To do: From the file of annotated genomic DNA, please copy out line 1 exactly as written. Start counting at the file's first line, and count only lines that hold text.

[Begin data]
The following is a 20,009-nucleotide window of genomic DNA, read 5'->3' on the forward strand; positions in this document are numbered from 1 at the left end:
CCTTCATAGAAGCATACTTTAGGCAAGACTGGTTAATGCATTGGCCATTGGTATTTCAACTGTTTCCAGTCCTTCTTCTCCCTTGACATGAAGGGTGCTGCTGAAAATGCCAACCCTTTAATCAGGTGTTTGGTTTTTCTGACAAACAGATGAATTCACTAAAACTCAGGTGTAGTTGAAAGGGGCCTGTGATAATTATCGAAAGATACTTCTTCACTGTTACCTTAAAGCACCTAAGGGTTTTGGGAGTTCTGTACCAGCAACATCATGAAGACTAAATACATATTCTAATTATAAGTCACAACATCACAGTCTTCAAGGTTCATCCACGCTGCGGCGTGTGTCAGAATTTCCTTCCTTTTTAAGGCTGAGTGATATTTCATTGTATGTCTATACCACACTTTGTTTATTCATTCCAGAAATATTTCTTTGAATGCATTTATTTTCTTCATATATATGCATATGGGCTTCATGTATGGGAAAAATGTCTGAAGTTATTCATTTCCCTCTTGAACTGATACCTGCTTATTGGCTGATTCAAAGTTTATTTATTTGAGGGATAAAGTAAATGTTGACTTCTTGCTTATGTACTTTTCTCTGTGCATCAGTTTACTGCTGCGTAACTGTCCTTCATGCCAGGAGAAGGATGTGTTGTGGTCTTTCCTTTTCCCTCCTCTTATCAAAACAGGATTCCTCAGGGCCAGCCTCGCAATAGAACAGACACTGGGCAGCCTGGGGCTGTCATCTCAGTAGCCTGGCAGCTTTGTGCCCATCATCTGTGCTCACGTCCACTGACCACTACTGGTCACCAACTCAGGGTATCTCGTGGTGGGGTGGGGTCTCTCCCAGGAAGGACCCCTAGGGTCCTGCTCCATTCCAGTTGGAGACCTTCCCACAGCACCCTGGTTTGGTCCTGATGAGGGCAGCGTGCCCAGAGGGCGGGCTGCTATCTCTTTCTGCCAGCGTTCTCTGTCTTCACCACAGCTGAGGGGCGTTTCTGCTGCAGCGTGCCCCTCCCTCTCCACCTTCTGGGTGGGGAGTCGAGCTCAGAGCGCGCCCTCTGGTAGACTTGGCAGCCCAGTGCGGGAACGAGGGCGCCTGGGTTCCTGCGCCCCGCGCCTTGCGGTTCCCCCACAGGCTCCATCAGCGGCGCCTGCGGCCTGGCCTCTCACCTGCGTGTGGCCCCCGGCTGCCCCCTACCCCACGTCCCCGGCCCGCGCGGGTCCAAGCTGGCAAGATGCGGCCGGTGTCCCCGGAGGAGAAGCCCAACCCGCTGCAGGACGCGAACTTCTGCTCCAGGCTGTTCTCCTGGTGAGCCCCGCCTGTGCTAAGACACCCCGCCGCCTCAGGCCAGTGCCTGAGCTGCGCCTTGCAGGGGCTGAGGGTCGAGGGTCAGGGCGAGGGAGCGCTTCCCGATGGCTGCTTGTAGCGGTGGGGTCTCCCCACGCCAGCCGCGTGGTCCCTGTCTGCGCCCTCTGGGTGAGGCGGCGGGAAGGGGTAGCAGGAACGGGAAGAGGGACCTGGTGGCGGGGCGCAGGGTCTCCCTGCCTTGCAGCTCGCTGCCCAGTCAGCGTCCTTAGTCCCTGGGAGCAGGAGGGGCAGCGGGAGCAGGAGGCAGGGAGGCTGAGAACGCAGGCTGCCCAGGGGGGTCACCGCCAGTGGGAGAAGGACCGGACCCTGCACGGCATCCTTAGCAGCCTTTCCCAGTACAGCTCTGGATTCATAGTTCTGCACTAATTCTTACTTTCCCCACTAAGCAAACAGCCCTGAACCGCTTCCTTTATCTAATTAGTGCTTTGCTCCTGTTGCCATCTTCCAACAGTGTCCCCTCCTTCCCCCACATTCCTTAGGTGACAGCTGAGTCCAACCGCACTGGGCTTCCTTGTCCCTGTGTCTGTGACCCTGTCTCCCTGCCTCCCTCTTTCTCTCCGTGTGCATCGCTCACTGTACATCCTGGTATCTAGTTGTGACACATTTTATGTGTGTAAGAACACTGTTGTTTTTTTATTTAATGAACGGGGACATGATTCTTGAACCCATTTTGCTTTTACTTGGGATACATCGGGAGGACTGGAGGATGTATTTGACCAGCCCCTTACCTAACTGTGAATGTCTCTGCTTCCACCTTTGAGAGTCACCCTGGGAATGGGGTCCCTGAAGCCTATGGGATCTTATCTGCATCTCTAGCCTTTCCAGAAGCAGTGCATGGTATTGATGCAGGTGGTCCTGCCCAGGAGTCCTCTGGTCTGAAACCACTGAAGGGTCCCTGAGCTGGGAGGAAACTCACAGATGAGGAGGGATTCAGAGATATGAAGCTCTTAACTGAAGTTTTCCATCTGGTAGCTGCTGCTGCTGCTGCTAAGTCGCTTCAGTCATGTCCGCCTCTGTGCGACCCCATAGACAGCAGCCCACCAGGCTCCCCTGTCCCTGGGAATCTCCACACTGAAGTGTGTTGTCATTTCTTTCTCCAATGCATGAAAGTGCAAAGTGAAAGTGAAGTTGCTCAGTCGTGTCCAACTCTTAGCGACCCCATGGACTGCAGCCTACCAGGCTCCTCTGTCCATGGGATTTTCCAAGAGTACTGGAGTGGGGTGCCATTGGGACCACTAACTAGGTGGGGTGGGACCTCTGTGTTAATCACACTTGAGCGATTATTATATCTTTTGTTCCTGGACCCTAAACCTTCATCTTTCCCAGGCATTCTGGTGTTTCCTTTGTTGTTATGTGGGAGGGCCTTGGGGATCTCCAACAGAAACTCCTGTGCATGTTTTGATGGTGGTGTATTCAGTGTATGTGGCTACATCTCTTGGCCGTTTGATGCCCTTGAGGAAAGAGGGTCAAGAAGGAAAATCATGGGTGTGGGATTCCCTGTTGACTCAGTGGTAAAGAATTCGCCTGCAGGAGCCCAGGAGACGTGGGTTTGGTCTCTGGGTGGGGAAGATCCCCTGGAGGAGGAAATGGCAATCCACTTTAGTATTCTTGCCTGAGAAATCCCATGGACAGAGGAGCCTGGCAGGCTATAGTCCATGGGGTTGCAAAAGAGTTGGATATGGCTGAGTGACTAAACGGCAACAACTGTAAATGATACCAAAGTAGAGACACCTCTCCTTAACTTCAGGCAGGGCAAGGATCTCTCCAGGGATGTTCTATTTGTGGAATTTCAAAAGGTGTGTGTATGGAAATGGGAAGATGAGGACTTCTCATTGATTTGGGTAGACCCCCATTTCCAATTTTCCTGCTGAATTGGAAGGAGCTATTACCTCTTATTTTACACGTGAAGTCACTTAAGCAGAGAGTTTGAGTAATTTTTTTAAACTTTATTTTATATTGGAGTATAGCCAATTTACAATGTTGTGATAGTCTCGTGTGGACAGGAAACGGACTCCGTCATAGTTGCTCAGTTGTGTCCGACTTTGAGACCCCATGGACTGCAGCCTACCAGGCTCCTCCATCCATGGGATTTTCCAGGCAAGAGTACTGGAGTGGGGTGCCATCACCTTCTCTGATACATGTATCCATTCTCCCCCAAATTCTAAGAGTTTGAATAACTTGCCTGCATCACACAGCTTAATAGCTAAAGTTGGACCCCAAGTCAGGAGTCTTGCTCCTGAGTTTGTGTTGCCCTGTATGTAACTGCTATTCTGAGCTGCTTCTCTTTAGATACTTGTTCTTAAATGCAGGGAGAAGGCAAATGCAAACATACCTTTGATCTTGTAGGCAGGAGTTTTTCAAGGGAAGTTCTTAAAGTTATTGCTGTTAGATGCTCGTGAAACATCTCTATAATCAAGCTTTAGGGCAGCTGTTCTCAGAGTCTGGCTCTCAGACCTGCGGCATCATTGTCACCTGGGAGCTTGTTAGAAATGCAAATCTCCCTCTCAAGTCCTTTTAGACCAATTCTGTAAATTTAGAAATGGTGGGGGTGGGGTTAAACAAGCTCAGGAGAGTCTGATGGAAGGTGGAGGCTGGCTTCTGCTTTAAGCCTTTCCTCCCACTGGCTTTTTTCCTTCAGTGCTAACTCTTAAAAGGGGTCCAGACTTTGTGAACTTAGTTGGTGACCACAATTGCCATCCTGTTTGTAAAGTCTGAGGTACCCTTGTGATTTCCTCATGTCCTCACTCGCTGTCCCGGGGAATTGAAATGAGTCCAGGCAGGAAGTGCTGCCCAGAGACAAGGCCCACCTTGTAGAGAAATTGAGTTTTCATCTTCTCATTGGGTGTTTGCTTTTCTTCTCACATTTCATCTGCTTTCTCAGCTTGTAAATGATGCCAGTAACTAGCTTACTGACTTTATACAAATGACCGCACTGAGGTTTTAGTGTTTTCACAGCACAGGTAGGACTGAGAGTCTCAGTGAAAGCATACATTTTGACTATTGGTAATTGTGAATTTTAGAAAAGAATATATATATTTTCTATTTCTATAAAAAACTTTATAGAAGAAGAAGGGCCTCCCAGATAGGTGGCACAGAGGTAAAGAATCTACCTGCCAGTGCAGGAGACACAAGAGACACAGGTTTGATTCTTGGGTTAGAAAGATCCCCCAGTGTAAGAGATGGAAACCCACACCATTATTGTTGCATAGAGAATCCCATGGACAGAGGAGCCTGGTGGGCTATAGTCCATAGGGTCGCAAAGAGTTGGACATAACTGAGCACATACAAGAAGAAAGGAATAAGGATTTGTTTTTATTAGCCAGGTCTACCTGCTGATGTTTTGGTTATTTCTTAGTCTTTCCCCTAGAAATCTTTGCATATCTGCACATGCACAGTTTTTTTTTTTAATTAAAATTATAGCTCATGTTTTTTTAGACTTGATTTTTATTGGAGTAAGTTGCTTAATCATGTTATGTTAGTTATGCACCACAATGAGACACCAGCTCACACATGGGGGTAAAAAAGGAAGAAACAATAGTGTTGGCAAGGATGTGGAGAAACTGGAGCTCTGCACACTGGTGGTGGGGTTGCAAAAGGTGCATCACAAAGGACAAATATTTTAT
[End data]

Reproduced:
The following is a 20,009-nucleotide window of genomic DNA, read 5'->3' on the forward strand; positions in this document are numbered from 1 at the left end: